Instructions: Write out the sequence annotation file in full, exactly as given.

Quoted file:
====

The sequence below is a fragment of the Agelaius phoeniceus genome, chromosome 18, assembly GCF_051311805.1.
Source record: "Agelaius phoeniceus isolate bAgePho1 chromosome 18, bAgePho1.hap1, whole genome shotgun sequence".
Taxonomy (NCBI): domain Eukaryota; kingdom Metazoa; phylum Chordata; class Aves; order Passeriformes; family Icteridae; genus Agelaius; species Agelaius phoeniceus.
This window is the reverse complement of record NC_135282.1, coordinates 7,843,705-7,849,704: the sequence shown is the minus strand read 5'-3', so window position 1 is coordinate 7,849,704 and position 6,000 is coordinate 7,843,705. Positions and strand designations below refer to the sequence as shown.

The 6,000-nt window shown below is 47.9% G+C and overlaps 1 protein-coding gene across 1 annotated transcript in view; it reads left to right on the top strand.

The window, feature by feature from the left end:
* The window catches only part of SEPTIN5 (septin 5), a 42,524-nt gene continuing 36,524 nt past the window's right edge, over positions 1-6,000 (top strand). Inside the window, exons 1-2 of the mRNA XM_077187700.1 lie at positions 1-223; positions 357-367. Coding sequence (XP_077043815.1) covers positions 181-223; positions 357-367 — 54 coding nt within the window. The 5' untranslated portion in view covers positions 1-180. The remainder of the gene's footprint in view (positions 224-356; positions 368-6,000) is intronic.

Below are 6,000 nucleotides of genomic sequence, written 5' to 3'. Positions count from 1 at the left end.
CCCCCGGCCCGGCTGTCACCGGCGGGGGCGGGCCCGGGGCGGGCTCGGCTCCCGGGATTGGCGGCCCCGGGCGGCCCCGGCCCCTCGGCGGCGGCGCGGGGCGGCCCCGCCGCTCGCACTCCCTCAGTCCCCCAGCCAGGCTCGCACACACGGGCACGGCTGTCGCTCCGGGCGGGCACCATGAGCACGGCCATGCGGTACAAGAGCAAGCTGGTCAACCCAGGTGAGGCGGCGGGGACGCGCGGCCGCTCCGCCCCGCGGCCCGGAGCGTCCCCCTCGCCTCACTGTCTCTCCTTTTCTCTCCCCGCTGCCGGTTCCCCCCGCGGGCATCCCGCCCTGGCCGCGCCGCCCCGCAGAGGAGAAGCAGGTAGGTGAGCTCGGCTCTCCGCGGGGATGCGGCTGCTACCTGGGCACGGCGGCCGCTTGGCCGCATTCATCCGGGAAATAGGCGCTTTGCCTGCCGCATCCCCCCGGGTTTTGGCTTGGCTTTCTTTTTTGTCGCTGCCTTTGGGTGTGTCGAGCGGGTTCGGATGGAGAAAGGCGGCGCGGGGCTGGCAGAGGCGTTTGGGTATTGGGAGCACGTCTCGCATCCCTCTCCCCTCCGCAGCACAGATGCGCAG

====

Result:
The sequence below is a fragment of the Agelaius phoeniceus genome, chromosome 18, assembly GCF_051311805.1.
Source record: "Agelaius phoeniceus isolate bAgePho1 chromosome 18, bAgePho1.hap1, whole genome shotgun sequence".
Taxonomy (NCBI): domain Eukaryota; kingdom Metazoa; phylum Chordata; class Aves; order Passeriformes; family Icteridae; genus Agelaius; species Agelaius phoeniceus.
This window is the reverse complement of record NC_135282.1, coordinates 7,843,705-7,849,704: the sequence shown is the minus strand read 5'-3', so window position 1 is coordinate 7,849,704 and position 6,000 is coordinate 7,843,705. Positions and strand designations below refer to the sequence as shown.

The 6,000-nt window shown below is 47.9% G+C and overlaps 1 protein-coding gene across 1 annotated transcript in view; it reads left to right on the top strand.

The window, feature by feature from the left end:
* The window catches only part of SEPTIN5 (septin 5), a 42,524-nt gene continuing 36,524 nt past the window's right edge, over positions 1-6,000 (top strand). Inside the window, exons 1-2 of the mRNA XM_077187700.1 lie at positions 1-223; positions 357-367. Coding sequence (XP_077043815.1) covers positions 181-223; positions 357-367 — 54 coding nt within the window. The 5' untranslated portion in view covers positions 1-180. The remainder of the gene's footprint in view (positions 224-356; positions 368-6,000) is intronic.

Below are 6,000 nucleotides of genomic sequence, written 5' to 3'. Positions count from 1 at the left end.
CCCCCGGCCCGGCTGTCACCGGCGGGGGCGGGCCCGGGGCGGGCTCGGCTCCCGGGATTGGCGGCCCCGGGCGGCCCCGGCCCCTCGGCGGCGGCGCGGGGCGGCCCCGCCGCTCGCACTCCCTCAGTCCCCCAGCCAGGCTCGCACACACGGGCACGGCTGTCGCTCCGGGCGGGCACCATGAGCACGGCCATGCGGTACAAGAGCAAGCTGGTCAACCCAGGTGAGGCGGCGGGGACGCGCGGCCGCTCCGCCCCGCGGCCCGGAGCGTCCCCCTCGCCTCACTGTCTCTCCTTTTCTCTCCCCGCTGCCGGTTCCCCCCGCGGGCATCCCGCCCTGGCCGCGCCGCCCCGCAGAGGAGAAGCAGGTAGGTGAGCTCGGCTCTCCGCGGGGATGCGGCTGCTACCTGGGCACGGCGGCCGCTTGGCCGCATTCATCCGGGAAATAGGCGCTTTGCCTGCCGCATCCCCCCGGGTTTTGGCTTGGCTTTCTTTTTTGTCGCTGCCTTTGGGTGTGTCGAGCGGGTTCGGATGGAGAAAGGCGGCGCGGGGCTGGCAGAGGCGTTTGGGTATTGGGAGCACGTCTCGCATCCCTCTCCCCTCCGCAGCACAGATGCGCAG